Dodgers 1, Giants 0, 10 innings
Russell Martin ended the scoreless deadlock with a leadoff homer in the 10th inning, and the Los Angeles Dodgers beat the San Francisco Giants 1-0 on Sunday night after Maddux and Schmidt tossed zeros for eight innings.
“It was a classic Dodger-Giant duel,” San Francisco manager Felipe Alou said. “It could have been Jack Sanford and Don Drysdale.”
Martin drove a 1-0 pitch from Vinnie Chulk (0-1) over the fence in left field for his sixth homer. Takashi Saito (5-2) intentionally walked Barry Bonds with one out and nobody on in the top of the 10th, then retired Moises Alou and Shea Hillenbrand.
The NL West-leading Dodgers, who were the only team left in the majors without an extra inning win, have won 15 of 16 games, making their 1-13 skid after the All-Star break a distant memory. The three-game sweep was their first against San Francisco at Dodger Stadium since September 1989 and it kept their lead over second-place San Diego at 1 1/2 games.
The Giants have dropped 16 of 19 overall and 13 of 14 on the road. They are a season-worst nine games under .500, and have slipped 7 1/2 games off the pace.
“Matchups like today are games that you really have to be fundamentally sound, because one run can really turn a ballgame like this,” Giants reliever Mike Stanton said. “We’re kind of beating ourselves.”
Maddux was at his economical best, throwing just 68 pitches (50 strikes) without walking anyone and retiring his last 22 batters after giving up singles to two of his first three hitters.
“You don’t worry about the outcome. You just worry about pitching and doing what you can to make pitches,” Maddux said. “Jason threw great, but we got the big hit. That’s what it was going to come down to.”
Schmidt gave up five hits, struck out nine and walked one while throwing 115 pitches.
“When you’re going against a guy like Maddux, getting two runs is a lot to ask for any team,” Schmidt said. “He may not throw a shutout every game like he used to, but he can dig deep and do whatever he has to do when he needs to. That was vintage Maddux tonight. It’s mind-boggling.”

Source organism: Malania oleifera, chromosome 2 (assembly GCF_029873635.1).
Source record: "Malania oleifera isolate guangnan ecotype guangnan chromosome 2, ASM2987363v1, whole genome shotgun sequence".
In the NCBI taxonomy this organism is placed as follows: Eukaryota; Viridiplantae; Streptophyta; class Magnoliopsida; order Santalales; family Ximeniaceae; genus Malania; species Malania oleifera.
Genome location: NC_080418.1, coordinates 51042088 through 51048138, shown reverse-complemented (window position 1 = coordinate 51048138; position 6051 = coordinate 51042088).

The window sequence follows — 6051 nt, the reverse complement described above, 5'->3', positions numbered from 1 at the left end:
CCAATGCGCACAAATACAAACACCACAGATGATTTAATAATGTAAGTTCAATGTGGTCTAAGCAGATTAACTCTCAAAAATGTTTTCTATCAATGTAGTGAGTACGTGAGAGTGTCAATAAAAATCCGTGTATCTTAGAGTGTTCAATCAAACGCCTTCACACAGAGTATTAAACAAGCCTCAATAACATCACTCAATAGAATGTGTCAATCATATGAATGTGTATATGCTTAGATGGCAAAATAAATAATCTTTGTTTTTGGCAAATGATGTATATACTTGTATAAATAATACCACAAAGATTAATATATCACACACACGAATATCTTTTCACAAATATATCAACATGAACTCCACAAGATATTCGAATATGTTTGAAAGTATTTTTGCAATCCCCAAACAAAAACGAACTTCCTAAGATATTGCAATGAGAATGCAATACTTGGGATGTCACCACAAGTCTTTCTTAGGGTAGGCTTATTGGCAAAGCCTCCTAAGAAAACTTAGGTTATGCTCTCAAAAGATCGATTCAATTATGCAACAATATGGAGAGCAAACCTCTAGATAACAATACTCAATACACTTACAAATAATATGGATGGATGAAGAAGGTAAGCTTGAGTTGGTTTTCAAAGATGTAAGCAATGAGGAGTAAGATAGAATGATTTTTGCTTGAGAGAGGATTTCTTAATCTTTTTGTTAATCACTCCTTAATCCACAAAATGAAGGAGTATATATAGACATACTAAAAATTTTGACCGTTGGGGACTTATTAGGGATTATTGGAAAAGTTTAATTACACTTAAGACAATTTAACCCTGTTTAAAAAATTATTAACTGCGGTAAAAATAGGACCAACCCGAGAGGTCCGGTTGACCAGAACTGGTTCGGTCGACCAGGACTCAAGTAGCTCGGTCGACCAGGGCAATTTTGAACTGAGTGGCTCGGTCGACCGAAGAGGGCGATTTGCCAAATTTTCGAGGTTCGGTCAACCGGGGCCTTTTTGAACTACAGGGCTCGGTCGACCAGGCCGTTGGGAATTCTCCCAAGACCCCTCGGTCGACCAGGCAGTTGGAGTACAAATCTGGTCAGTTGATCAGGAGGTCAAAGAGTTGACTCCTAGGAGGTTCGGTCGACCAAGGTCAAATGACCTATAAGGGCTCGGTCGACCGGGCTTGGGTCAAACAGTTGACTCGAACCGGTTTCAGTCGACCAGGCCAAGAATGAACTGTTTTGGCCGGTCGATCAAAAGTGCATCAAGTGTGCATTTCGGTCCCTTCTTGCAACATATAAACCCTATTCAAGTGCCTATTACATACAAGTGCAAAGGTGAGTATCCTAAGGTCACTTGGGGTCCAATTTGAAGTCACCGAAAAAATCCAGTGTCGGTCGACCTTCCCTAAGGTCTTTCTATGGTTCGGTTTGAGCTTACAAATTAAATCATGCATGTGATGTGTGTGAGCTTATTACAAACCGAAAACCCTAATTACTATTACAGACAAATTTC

Maddux and Schmidt, who were teammates with the Braves from 1995-96, faced off for the first time since Game 3 of the 2002 NL division series at San Francisco when Maddux pitched Atlanta to a 10-2 win.
“It was a great opportunity to be with him for the short time that I was. I just wish I was able to take advantage of it,” said Schmidt, a three-time All-Star. “I was young and naive back then and a lot of stuff didn’t sink in. I probably didn’t listen to him as much as I should have.”
Maddux’s string of outs began with Bonds’ vicious liner back to the box, which Maddux snared and turned into a double play with Ray Durham unable to get back to first.
Maddux, still stuck on 328 career victories, joined the Dodgers in a July 31 trade with the Chicago Cubs and has allowed only two runs and nine hits over 20 innings.
“The most impressive thing about him without a doubt is his command, knowing when he can add or subtract a little bit, and reading the hitters’ reactions,” Dodgers pitching coach Rick Honeycutt said.
“I think what Greg’s brought to baseball during a time where the game loves power pitchers, he brought another side of the game—command, control and finesse. And he had an ability to outthink the opposing batters. This guy just knows how to get people out.”
Bonds was 0-for-3 with a walk, extending his home run drought to 25 at-bats since hitting his 723rd home run on Aug. 4 against Colorado.
The seven-time NL MVP was hitless in three at-bats against Maddux, and is 34-for-123 lifetime against the four-time Cy Young award winner. This was the first matchup between a pitcher with 300 or more wins and a hitter with 700 or more home runs.
Martin’s one-out double in the third was the Dodgers’ only hit until the sixth, when Nomar Garciaparra singled with two out and Jeff Kent reached on an infield hit. But Schmidt struck out rookie Andre Ethier for the third straight time. Ethier was 0-for-4, ending his hitting streak at 16 games.
Los Angeles was 0-6 in extra innings before Sunday. … Maddux is still tied with Curt Schilling, John Smoltz and Terry Mulholland for the most homers served up to Bonds—eight. … The Dodgers’ 15-1 stretch is their third since moving to Los Angeles in 1958. … J.D. Drew, who was 3-for-27 lifetime against Schmidt with 13 strikeouts, got the day off. Julio Lugo made his second career start in right field and first since June 6, 2000. Last Wednesday, Lugo started at third base for the first time in the big leagues.